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Marathon Training ?


Shin splints or Medial Tibial Stress Syndrome


The lower leg consists of the tibia and the fibula bones. The tibia is the larger weight-bearing bone whilst the fibula is the thinner bone to the outside of it. The fibula bones give rise to the attachment of muscles to aid in movement.

The tibia ( shin ) bones take the body's weight when running and jumping. Large forces are transmitted through the tibia and therefore the soft tissues attached to it.

The tibia has a thin sheath surrounding the bone called the 'periosteum'. Medial tibial stress syndrome ( or medial tibial traction periostitis ) occurs when the soft tissues (muscles and tendons) pull on the periosteum resulting in pain and inflammation.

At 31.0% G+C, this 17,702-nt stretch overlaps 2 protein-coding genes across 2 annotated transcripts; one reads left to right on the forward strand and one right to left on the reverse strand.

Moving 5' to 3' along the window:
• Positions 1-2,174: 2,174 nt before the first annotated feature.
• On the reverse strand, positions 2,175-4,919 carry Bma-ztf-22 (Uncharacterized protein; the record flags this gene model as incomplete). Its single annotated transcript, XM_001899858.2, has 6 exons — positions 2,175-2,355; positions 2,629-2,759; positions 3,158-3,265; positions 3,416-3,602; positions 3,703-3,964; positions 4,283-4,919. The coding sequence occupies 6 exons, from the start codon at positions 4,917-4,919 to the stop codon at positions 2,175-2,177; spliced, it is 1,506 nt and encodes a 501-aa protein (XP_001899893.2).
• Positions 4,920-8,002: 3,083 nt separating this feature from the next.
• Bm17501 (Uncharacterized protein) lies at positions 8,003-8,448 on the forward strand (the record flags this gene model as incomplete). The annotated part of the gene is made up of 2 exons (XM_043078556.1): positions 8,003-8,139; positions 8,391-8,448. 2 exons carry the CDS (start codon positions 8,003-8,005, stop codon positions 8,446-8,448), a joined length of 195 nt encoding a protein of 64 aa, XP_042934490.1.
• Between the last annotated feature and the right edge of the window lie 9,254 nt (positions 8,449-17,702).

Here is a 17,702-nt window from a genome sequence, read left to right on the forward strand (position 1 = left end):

This is primarily an overuse injury. Overtraining, especially running or jumping without giving your body time to recover will result in repetitive strain and as a result, injury !


There are a number of factors which can increase the likelihood of developing chronic shin pain and these include;

Increasing running mileage too quickly, Hard surface training or sprint training, Overpronation/Supination or inadequate footwear, Poor flexibility of the ankle joint and atrophy or hypertonicity in certain muscle groups.


If you require any further information, please call me.


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